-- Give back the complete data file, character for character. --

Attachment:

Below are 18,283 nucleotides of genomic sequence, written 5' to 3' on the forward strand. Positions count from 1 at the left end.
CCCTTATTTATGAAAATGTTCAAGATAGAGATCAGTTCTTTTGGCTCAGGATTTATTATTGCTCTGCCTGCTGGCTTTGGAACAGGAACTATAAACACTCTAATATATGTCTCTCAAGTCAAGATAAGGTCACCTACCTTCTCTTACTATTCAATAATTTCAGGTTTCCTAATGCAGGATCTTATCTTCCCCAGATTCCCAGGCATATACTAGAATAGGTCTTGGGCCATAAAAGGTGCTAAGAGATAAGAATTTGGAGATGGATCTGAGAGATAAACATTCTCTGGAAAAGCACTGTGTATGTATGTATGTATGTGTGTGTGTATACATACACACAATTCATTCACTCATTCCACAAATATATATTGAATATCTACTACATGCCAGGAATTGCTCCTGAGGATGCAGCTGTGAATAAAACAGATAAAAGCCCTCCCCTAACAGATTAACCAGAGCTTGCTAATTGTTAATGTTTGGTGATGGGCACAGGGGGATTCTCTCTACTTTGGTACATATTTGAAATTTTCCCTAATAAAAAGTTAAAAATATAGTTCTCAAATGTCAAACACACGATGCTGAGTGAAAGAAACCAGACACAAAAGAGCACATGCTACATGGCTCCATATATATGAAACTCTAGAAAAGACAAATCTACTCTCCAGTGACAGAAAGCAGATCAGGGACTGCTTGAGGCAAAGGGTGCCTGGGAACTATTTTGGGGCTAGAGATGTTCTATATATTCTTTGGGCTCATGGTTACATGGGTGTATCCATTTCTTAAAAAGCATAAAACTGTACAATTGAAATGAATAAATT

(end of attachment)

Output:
Below are 18,283 nucleotides of genomic sequence, written 5' to 3' on the forward strand. Positions count from 1 at the left end.
CCCTTATTTATGAAAATGTTCAAGATAGAGATCAGTTCTTTTGGCTCAGGATTTATTATTGCTCTGCCTGCTGGCTTTGGAACAGGAACTATAAACACTCTAATATATGTCTCTCAAGTCAAGATAAGGTCACCTACCTTCTCTTACTATTCAATAATTTCAGGTTTCCTAATGCAGGATCTTATCTTCCCCAGATTCCCAGGCATATACTAGAATAGGTCTTGGGCCATAAAAGGTGCTAAGAGATAAGAATTTGGAGATGGATCTGAGAGATAAACATTCTCTGGAAAAGCACTGTGTATGTATGTATGTATGTGTGTGTGTATACATACACACAATTCATTCACTCATTCCACAAATATATATTGAATATCTACTACATGCCAGGAATTGCTCCTGAGGATGCAGCTGTGAATAAAACAGATAAAAGCCCTCCCCTAACAGATTAACCAGAGCTTGCTAATTGTTAATGTTTGGTGATGGGCACAGGGGGATTCTCTCTACTTTGGTACATATTTGAAATTTTCCCTAATAAAAAGTTAAAAATATAGTTCTCAAATGTCAAACACACGATGCTGAGTGAAAGAAACCAGACACAAAAGAGCACATGCTACATGGCTCCATATATATGAAACTCTAGAAAAGACAAATCTACTCTCCAGTGACAGAAAGCAGATCAGGGACTGCTTGAGGCAAAGGGTGCCTGGGAACTATTTTGGGGCTAGAGATGTTCTATATATTCTTTGGGCTCATGGTTACATGGGTGTATCCATTTCTTAAAAAGCATAAAACTGTACAATTGAAATGAATAAATT